Sunday, August 14, 2011

So You Think You Can Dance - Top Four (8x22, 8x23)

I hate to align myself with the conspiracy theorists, serial whiners, and miscellaneous feebs, but I can't deny that the finale week is noticeably subpar, even considering the season's overall deficiencies, which are caused in large part by my preferred hobby-horse, the glut of contemporary. Reiterating an old concern I've had about the show, SYTYCD seems to have hit upon a formula that roughly sez:
female + dance = contemporary
Because now, three of the last four winners have been contemporary women and four of the past six, and in fact that demographic slice has comprised a plurality of champions starting with last season. You can cut this dynamic at least a couple of ways: if you're a female dancer, you'd better be contemporary if you want a chance to win (or just to get on the show), while conversely, if you're a guy, your best chance is hip hop (Joshua and Russell). The gendering of contemporary in fact is pretty stark when you recall that the only male contemporary dancer to win is Nick Lazzarini, and season one is its own separate animal.

As a consequence, the show seems to be investing in a new paradigm, pimping the young, cute but not-too-sexy, non-threatening girl and merely using the young, cute but not-too-sexy, non-threatening boy as embellishment. (The young girl is someone that the important but not-all-defining group of female tween voters see themselves as while at the same time being unobjectionable to the general audience, but the young boy has more limited appeal to the broad champion-defining audience. If Kent couldn't win, no COREY is going to win.) Coupled with the typically puerile subject matter (R♥MANCE!!!eleven!), YOUNG, CUTE BUT NOT-TOO-SEXY, NON-THREATENING GIRL has become the all-but-official face of the program. (I dimly recall that Sabra kind of dominated the voting past a certain stage in the competition, so maybe the female contemporary formula has its roots as far back as season three.)

Another shortcoming of the finale week is just how anticlimactic it is, and I don't mean the fait accompli crowning of Melanie; the performances are remarkably uneven, and the results show is particularly tedious. While the performance show's problems are more understandable and largely inevitable -- these kids are spent, just look at the zombie Tadd...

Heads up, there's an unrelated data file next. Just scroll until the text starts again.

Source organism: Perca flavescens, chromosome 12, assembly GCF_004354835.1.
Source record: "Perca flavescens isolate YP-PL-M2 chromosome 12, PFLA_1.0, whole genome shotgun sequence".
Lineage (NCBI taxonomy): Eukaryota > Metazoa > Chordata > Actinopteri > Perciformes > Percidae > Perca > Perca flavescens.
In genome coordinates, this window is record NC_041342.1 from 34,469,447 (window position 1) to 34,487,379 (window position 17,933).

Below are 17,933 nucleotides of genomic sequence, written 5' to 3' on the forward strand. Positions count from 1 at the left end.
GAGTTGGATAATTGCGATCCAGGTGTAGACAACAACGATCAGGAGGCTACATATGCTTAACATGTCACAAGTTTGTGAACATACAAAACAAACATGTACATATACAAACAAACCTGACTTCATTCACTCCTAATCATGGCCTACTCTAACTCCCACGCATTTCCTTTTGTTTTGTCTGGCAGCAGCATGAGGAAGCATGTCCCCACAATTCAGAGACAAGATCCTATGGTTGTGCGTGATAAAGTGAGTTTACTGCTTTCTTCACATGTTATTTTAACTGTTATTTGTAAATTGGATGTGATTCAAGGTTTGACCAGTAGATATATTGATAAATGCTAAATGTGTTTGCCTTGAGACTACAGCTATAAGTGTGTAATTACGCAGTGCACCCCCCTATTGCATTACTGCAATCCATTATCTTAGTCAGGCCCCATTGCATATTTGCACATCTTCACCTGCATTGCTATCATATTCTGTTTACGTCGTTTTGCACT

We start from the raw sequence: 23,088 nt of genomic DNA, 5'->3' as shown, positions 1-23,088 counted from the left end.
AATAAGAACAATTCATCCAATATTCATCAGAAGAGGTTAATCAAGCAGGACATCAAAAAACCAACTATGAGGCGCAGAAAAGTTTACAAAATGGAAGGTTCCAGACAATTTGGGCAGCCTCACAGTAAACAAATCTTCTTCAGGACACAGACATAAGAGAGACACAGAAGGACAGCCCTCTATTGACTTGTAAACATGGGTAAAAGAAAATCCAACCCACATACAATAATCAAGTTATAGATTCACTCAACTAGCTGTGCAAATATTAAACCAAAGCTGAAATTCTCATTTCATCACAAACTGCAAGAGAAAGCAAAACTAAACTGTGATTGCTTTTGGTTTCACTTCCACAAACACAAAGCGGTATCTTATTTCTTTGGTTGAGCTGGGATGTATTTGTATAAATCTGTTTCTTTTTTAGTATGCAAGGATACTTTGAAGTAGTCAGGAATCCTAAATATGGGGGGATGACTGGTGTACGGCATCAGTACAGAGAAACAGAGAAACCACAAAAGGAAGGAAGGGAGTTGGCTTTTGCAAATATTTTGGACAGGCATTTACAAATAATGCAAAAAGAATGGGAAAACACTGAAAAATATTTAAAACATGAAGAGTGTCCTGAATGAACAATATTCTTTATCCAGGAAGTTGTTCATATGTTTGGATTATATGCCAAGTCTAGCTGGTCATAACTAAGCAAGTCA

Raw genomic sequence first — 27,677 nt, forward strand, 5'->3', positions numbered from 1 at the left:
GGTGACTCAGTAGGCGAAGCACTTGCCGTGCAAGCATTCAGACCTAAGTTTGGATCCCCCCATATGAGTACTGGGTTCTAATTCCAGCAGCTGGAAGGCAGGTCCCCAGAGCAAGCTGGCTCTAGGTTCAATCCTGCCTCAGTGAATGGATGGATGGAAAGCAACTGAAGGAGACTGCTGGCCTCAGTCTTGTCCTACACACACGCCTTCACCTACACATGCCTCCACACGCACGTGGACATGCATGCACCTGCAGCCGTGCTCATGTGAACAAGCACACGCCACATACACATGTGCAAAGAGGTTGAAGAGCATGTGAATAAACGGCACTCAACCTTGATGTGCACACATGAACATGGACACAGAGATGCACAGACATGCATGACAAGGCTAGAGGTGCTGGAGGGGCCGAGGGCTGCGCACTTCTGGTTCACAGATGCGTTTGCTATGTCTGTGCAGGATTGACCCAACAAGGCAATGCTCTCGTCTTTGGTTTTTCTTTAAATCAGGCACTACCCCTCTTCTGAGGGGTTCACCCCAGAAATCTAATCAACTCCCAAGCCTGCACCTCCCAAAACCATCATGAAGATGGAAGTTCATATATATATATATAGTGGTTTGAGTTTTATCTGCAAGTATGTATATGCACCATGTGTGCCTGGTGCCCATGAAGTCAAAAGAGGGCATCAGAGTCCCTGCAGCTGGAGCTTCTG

... which is all the more shocking in that the gauntness and the sunken eyes have nothing to do with a Wade Robson number -- but the results episode is inexplicably dull. Although I'll admit that watching the routines in HD this time around adds an obvious dimension to them (for instance, being able to see Sasha's facial expressions deepens the wall routine), even if they had been my favorites, I wouldn't consider watching them for a full two hours a great way to spend a Thursday night.

So, for a program that has historically turned out great spectacles to close its seasons, this finale -- with two new routines, only one outside dancing guest, and otherwise packed with reprises -- is less interested in celebrating dance, as they claim, than in celebrating the show itself.

The other possible explanation -- that they couldn't manage to book any guests other than Matt Flint, who by the way strikes me as an immediately superior UK champion than his predecessor -- is belied by the number of guests that they did get during the season, and I doubt very much that they've emptied the well of possible guests. Whatever the case, where's the specialness warranted by the occasion? Where's the splurge? The end product smacks of a cheap variety show looking to fill time, drab and sadly insular.

(And as an early Iveta fan, I was further disappointed that she didn't get to do anything than provide an anonymous warm body -- though I should more accurately say a hot body --  in a couple group numbers, and my god, I hate that Sonya's geisha routine. If the show gave the Di Lellos a spotlight in their finale, couldn't they have given someone with Iveta's résumé a chance to burn down the house?)

Melanie and Marko - Disco (chor. Doriana Sanchez)
A Doriana routine that includes gratuitous lifts which turn out horribly labored? I am shocked. Generally sluggish, to boot.

Sasha and All-Star Mark - Jazz (chor. Sonya Tayeh)